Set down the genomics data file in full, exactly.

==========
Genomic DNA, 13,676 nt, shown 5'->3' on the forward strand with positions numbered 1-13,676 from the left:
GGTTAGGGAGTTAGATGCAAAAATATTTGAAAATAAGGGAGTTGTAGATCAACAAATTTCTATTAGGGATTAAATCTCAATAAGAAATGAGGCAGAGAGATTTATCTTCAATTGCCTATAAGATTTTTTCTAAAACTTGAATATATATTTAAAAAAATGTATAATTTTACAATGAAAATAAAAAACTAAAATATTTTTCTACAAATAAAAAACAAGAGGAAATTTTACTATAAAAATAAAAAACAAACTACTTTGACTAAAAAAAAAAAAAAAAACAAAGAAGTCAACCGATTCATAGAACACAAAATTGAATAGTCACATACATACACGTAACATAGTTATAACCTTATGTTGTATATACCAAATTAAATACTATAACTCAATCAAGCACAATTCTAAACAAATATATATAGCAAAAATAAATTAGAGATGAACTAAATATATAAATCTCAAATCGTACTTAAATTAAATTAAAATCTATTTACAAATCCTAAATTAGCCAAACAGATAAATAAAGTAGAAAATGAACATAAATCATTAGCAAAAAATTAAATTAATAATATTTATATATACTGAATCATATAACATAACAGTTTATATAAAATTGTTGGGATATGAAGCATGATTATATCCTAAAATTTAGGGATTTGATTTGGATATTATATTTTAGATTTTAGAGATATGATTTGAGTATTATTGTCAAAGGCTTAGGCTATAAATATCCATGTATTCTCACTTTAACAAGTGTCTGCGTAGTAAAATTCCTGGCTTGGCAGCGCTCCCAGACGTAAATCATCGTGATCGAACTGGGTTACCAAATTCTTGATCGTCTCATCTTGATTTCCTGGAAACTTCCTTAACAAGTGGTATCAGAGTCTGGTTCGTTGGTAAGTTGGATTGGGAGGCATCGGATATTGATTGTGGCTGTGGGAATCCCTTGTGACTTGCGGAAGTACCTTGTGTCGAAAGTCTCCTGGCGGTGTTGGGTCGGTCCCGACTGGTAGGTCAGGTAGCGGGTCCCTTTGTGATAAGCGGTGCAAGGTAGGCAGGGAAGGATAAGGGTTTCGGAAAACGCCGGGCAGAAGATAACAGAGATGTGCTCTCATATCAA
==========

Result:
Genomic DNA, 13,676 nt, shown 5'->3' on the forward strand with positions numbered 1-13,676 from the left:
GGTTAGGGAGTTAGATGCAAAAATATTTGAAAATAAGGGAGTTGTAGATCAACAAATTTCTATTAGGGATTAAATCTCAATAAGAAATGAGGCAGAGAGATTTATCTTCAATTGCCTATAAGATTTTTTCTAAAACTTGAATATATATTTAAAAAAATGTATAATTTTACAATGAAAATAAAAAACTAAAATATTTTTCTACAAATAAAAAACAAGAGGAAATTTTACTATAAAAATAAAAAACAAACTACTTTGACTAAAAAAAAAAAAAAAAACAAAGAAGTCAACCGATTCATAGAACACAAAATTGAATAGTCACATACATACACGTAACATAGTTATAACCTTATGTTGTATATACCAAATTAAATACTATAACTCAATCAAGCACAATTCTAAACAAATATATATAGCAAAAATAAATTAGAGATGAACTAAATATATAAATCTCAAATCGTACTTAAATTAAATTAAAATCTATTTACAAATCCTAAATTAGCCAAACAGATAAATAAAGTAGAAAATGAACATAAATCATTAGCAAAAAATTAAATTAATAATATTTATATATACTGAATCATATAACATAACAGTTTATATAAAATTGTTGGGATATGAAGCATGATTATATCCTAAAATTTAGGGATTTGATTTGGATATTATATTTTAGATTTTAGAGATATGATTTGAGTATTATTGTCAAAGGCTTAGGCTATAAATATCCATGTATTCTCACTTTAACAAGTGTCTGCGTAGTAAAATTCCTGGCTTGGCAGCGCTCCCAGACGTAAATCATCGTGATCGAACTGGGTTACCAAATTCTTGATCGTCTCATCTTGATTTCCTGGAAACTTCCTTAACAAGTGGTATCAGAGTCTGGTTCGTTGGTAAGTTGGATTGGGAGGCATCGGATATTGATTGTGGCTGTGGGAATCCCTTGTGACTTGCGGAAGTACCTTGTGTCGAAAGTCTCCTGGCGGTGTTGGGTCGGTCCCGACTGGTAGGTCAGGTAGCGGGTCCCTTTGTGATAAGCGGTGCAAGGTAGGCAGGGAAGGATAAGGGTTTCGGAAAACGCCGGGCAGAAGATAACAGAGATGTGCTCTCATATCAA